December 8, 2022

Why it’s Important to Release our Attachment to How we See Ourselves.

A few years ago, one morning when I was out walking, I had a thought that triggered a sort of identity crisis for me.

I had been talking to myself, trying to figure out how to write a certain article, when I had the thought, “I don’t want to write this.”

I don’t want to write this.

I don’t want to write this.

I don’t want to write this.

And then: I don’t want to be a writer.

This last one jolted me—because I had always considered myself “a writer.” I was a writer.

Throughout my life, I always knew that I was a writer, that I was good at it. No matter what I was doing in life or what was happening in life or how I felt about anything else, I always knew that I had writing—that I was a writer.

If I wasn’t a writer? Who was I? 

This thought, this experience, really made me think, wonder, question, ponder.

Of course, now I write, and I love it—but I no longer define myself by it.

That moment years ago showed me the importance of not clinging to ideas we hold of ourselves—even the things we take to be the most certain, the things we think we “know,” that we take for granted that we “know.”

Rigidly defining ourselves or clinging to any definition we have of ourselves limits our ability to shift, change, and expand—to be who we are in each moment—and it can cause us tension or suffering if we go through periods that cause us to question those beliefs we have of ourselves.

We all view ourselves in certain ways and that’s natural, but it’s also something we should hold loosely and be willing to question.

I think almost all of us create stories about who we are and probably do this in ways that we aren’t fully conscious of. We have our self-concept, our self-identity, wrapped up in so many things, things we may not even be aware of. And we can hold so tightly to how we see ourselves that it can be difficult for us to accept that things have changed, that we no longer resonate with certain things, like certain things, that maybe, we are different and want different things.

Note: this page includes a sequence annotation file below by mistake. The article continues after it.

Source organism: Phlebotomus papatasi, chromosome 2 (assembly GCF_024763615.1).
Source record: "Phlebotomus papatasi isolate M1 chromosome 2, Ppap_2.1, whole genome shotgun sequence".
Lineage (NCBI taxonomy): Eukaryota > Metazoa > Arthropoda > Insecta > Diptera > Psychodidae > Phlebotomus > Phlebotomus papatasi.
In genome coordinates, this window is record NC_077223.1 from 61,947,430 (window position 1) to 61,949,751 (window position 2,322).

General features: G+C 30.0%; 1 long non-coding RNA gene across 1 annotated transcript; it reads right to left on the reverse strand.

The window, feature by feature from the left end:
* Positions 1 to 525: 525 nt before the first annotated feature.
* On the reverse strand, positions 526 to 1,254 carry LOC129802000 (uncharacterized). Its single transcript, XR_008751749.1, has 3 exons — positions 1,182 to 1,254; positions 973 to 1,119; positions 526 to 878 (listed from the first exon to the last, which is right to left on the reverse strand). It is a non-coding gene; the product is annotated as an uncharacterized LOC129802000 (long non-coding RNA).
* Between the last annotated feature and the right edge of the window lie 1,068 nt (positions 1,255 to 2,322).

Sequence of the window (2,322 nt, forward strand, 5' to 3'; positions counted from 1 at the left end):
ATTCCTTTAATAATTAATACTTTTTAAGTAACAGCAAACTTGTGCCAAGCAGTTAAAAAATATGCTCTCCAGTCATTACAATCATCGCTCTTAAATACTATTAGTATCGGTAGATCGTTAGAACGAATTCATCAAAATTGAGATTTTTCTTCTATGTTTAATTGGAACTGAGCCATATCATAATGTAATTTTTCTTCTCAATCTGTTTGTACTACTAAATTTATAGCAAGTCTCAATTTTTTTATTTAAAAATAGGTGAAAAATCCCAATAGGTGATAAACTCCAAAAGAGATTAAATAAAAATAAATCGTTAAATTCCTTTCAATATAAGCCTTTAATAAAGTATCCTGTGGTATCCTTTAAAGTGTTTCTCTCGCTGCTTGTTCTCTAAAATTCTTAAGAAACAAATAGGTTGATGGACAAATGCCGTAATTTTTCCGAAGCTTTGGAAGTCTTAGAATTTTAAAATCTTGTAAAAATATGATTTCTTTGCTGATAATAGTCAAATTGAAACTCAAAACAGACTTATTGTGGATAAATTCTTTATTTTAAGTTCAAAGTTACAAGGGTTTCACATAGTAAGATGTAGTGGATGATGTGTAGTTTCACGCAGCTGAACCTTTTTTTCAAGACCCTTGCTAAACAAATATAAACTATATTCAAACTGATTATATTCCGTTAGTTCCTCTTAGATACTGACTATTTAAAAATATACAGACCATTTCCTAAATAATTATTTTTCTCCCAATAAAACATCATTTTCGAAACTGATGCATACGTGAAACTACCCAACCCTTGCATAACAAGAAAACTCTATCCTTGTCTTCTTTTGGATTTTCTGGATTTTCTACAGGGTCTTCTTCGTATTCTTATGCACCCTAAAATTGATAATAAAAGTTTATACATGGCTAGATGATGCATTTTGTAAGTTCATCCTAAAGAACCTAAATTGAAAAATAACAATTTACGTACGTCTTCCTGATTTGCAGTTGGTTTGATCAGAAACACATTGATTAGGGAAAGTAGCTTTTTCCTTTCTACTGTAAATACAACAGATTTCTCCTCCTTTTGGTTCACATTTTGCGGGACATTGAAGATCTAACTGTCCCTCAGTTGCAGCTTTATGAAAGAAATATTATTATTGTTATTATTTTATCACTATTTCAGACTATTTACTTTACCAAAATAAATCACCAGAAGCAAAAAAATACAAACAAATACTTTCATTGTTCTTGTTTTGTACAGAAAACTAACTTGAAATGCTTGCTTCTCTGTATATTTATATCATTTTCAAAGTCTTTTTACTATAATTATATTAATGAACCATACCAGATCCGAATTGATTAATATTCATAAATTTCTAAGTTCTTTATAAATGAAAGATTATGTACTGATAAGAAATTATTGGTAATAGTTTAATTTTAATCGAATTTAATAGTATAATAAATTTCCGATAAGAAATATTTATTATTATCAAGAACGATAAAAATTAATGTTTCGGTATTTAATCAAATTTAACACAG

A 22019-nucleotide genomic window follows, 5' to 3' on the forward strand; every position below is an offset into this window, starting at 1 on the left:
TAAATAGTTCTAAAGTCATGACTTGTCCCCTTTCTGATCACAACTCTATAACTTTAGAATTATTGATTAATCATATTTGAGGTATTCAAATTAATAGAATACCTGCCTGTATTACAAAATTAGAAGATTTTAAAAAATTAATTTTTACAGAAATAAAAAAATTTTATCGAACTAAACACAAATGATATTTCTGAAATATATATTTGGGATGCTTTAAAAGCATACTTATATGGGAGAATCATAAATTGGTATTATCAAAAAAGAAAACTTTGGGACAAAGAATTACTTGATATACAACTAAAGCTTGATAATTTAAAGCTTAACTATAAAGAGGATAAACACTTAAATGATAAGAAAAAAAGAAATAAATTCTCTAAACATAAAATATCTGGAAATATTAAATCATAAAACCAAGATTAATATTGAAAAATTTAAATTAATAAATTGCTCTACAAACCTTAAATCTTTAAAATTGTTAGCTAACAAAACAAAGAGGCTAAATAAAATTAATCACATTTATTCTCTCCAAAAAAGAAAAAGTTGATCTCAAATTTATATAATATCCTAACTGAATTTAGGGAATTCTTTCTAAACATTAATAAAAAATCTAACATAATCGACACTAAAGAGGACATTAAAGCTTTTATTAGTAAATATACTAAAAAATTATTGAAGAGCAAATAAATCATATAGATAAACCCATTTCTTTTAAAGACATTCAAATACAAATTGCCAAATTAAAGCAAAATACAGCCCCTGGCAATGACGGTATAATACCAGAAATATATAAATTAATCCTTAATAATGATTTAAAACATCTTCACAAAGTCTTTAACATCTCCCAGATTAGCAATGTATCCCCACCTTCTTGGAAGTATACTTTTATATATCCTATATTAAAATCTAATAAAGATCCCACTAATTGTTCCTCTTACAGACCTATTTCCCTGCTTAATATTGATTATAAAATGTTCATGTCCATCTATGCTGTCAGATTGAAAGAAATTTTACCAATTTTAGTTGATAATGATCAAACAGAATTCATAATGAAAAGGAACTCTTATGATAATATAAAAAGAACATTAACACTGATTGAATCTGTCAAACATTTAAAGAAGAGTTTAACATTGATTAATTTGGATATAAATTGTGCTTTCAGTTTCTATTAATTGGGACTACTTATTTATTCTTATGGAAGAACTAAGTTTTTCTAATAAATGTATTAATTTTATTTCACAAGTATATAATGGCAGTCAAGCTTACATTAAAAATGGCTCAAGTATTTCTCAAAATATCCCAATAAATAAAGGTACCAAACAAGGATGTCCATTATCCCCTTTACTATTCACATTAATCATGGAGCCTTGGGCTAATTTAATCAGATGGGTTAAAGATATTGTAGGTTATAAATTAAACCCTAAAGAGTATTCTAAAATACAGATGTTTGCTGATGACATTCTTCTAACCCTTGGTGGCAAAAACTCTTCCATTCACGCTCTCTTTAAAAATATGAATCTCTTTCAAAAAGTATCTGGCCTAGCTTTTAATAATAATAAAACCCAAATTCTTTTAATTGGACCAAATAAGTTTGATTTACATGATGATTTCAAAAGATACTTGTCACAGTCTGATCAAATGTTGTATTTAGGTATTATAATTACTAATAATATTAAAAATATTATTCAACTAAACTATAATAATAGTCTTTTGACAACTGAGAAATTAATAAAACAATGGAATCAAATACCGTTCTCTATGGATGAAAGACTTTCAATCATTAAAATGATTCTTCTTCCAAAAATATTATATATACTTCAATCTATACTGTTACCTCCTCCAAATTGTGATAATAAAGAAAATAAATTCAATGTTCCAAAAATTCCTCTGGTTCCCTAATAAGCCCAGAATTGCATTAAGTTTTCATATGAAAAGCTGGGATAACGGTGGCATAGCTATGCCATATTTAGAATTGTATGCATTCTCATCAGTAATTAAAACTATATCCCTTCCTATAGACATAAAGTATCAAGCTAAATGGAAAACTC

It would feel so much better to just effortlessly flow with what feels right in the moment, to move toward what feels good, and to gently let go of what no longer does. But there are a lot of reasons for why we do what we do, and this includes an attachment to how we may see ourselves.

To live in alignment with who we are in each changing moment, we have to be present with ourselves.

We have to be willing to be honest with ourselves.

We have to be willing to detach from the images we hold of ourselves.

We have to be able to see the parts that we’re clinging to and question whether they still feel good or right to us.

And we have to be willing to move with what does feel good and right to us, right now.

We all have a self-identity. We all see ourselves in a certain way.

This is natural, but it can also be limiting. And the more we can detach from this and settle into our present, into who we are in this moment, the more peace and ease we’ll feel.

That moment years ago showed me the importance of not rigidly defining ourselves, in being able to detach from how we view ourselves. It’s a practice and a journey.

I love writing, but I don’t always want to do it. And I’m okay with the fact that I go through periods when I don’t want to do it at all.

I know that writing is a part of me, that it’s a part of my purpose, that it flows through me because something wants to speak through me, that a part of me has to write—but I also know that it is not who I am.


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